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Scientists have proven what causes the Northern Lights: NPR



The Northern Lights (aurora borealis) illuminate the sky over the Reinfjord in Reine, on the Lofoten Islands, the Arctic Circle, on 8 September 2017.

Jonathan Nackstrand / AFP via Getty Images


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Jonathan Nackstrand / AFP via Getty Images


The Northern Lights (aurora borealis) illuminate the sky over the Reinfjord in Reine, on the Lofoten Islands, the Arctic Circle, on 8 September 2017.

Jonathan Nackstrand / AFP via Getty Images

Nothing can ruin our joy in the aurora borealis or the northern lights, the bands of blue, green and violet light that cascades from the sky. Not even knowing for sure what is causing them.

Physicists have long wondered what gives rise to this very specific light phenomenon that occurs in the polar regions of the earth.

Now they are safe.

An article published in the journal Nature communication this week suggests that the natural light show starts when disturbances on the sun pull on the Earth’s magnetic field. It creates cosmic waves known as Alfvén waves that fire electrons at high speeds into the Earth’s atmosphere, where they create the Northern Lights.

“It was kind of theorized that this is where the energy exchange takes place,” said Gregory Howes, an associate professor of physics and astronomy at the University of Iowa. “But no one had ever come up with a definitive demonstration that the Alfvén waves actually accelerate these electrons under the appropriate conditions that you have in space above the Northern Lights.”

How the aurora is shaped

The sun is unstable, and violent events that, like geomagnetic storms, can echo into the universe.

In some cases, the sun’s disturbances are so strong that they move out onto the Earth’s magnetic field like a rubber band and pull it away from our planet.

But like a tight elastic when released, the magnetic field clicks back, and the force of that recoil creates powerful ripples known as Alfvén waves about 80,000 miles from the ground. As these waves get closer to Earth, they move even faster thanks to the planet’s magnetic traits.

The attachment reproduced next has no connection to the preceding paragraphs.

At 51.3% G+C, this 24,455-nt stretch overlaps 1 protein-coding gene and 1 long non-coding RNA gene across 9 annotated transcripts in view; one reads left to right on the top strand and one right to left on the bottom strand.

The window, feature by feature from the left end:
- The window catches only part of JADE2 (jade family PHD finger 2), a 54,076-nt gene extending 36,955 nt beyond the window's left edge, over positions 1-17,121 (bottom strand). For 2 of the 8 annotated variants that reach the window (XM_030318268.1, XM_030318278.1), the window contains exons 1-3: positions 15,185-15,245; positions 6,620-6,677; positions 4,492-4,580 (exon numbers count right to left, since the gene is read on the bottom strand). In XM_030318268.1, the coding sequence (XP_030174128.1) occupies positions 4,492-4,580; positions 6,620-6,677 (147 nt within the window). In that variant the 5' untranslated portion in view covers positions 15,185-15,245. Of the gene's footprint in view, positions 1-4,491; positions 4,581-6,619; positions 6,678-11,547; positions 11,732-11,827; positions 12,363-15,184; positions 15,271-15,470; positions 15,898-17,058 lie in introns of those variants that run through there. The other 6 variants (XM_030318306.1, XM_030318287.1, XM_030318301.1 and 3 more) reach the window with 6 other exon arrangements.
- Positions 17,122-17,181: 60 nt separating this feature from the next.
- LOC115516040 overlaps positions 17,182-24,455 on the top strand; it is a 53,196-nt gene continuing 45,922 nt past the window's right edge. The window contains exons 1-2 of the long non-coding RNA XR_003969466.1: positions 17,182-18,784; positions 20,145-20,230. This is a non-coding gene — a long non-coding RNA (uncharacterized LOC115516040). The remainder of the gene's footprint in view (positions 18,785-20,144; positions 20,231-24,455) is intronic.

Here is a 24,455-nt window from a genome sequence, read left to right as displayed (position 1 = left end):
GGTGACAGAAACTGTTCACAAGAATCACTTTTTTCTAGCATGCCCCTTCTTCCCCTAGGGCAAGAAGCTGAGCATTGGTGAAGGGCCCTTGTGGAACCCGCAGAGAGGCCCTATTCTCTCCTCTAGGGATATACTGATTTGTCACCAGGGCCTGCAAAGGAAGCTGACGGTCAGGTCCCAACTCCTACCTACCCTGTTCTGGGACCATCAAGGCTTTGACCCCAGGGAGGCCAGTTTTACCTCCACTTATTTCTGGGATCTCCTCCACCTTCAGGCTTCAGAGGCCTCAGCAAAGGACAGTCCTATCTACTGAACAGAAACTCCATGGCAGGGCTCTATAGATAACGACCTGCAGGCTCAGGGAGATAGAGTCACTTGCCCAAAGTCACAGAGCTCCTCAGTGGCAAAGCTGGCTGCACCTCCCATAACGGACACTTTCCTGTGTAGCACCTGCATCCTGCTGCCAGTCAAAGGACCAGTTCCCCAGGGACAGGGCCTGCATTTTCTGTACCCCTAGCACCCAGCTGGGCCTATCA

On the same orbit, there are electrons that also travel towards Earth, but not as fast as the Alfvén waves.

Sometimes electrons travel on these super-fast Alfvén waves and reach speeds as high as 45 million miles per hour when they throw downward.

“Think about surfing,” said Jim Schroeder, a physics professor at Wheaton College and lead author of the article. “To be able to surf, you have to paddle up to the right speed for an ocean wave to pick you up and accelerate you, and we found that electrons were surfing. If they were moving at the right speed relative to the wave, they would be retrieved and accelerated. “

An illustration of how electrons “surf” as they pass Alfven waves.

Austin Montelius / College of Liberal Arts and Sciences, University of Iowa


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Austin Montelius / College of Liberal Arts and Sciences, University of Iowa


An illustration of how electrons “surf” as they pass Alfven waves.

Austin Montelius / College of Liberal Arts and Sciences, University of Iowa

When the electrons reach the Earth’s thin upper atmosphere, they collide with nitrogen and oxygen molecules and send them into an excited state. The excited electrons eventually fall down and release light, which is what we see as the aurora.

What the experiment showed

While scientists for decades had assumed that Alfvén waves were responsible for accelerating electrons, this laboratory experiment has produced the only conclusive evidence.

“No one had actually ever measured this before between electrons and Alfvén waves,” Schroeder told NPR.

The researchers used what is known as the Large Plasma Device at UCLA’s Basic Plasma Science Facility to recreate the interaction between Alfvén waves and electrons.

Such a study would have been impossible in space, as scientists can not predict when aurora will occur and would not be able to account for other factors in the cosmos, they said.

The researchers suggested that their findings could help understand more broadly how particles get energy and also give them a clearer picture of how events on the sun affect space near Earth as well as the technological infrastructure we have there, such as satellites.

For Schroeder, there is another much simpler advantage to this type of research.

“This appeals to our sense of awe and wonder,” he said. “We have been fascinated by the Northern Lights for thousands of years, looking at the night sky and appreciating their beauty. And I have always found that understanding how something is created enhances my understanding of that beauty.”


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